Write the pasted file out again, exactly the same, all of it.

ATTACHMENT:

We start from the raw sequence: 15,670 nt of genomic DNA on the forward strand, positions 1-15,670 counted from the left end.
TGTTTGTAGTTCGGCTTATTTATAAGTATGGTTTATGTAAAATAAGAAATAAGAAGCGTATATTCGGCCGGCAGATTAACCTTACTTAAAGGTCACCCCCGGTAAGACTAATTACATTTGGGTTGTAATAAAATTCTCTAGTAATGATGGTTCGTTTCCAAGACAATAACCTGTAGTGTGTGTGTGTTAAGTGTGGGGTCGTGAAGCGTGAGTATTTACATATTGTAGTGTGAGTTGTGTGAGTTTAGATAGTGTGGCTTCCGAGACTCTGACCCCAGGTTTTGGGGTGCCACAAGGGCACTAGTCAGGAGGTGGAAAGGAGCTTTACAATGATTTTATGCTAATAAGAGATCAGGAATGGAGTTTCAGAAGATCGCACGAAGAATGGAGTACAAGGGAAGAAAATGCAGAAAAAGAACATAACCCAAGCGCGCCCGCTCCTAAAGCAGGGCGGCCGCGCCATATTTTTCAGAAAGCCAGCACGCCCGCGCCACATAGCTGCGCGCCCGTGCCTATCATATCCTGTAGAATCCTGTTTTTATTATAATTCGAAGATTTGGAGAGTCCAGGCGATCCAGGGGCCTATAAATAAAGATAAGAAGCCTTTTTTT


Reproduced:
We start from the raw sequence: 15,670 nt of genomic DNA on the forward strand, positions 1-15,670 counted from the left end.
TGTTTGTAGTTCGGCTTATTTATAAGTATGGTTTATGTAAAATAAGAAATAAGAAGCGTATATTCGGCCGGCAGATTAACCTTACTTAAAGGTCACCCCCGGTAAGACTAATTACATTTGGGTTGTAATAAAATTCTCTAGTAATGATGGTTCGTTTCCAAGACAATAACCTGTAGTGTGTGTGTGTTAAGTGTGGGGTCGTGAAGCGTGAGTATTTACATATTGTAGTGTGAGTTGTGTGAGTTTAGATAGTGTGGCTTCCGAGACTCTGACCCCAGGTTTTGGGGTGCCACAAGGGCACTAGTCAGGAGGTGGAAAGGAGCTTTACAATGATTTTATGCTAATAAGAGATCAGGAATGGAGTTTCAGAAGATCGCACGAAGAATGGAGTACAAGGGAAGAAAATGCAGAAAAAGAACATAACCCAAGCGCGCCCGCTCCTAAAGCAGGGCGGCCGCGCCATATTTTTCAGAAAGCCAGCACGCCCGCGCCACATAGCTGCGCGCCCGTGCCTATCATATCCTGTAGAATCCTGTTTTTATTATAATTCGAAGATTTGGAGAGTCCAGGCGATCCAGGGGCCTATAAATAAAGATAAGAAGCCTTTTTTT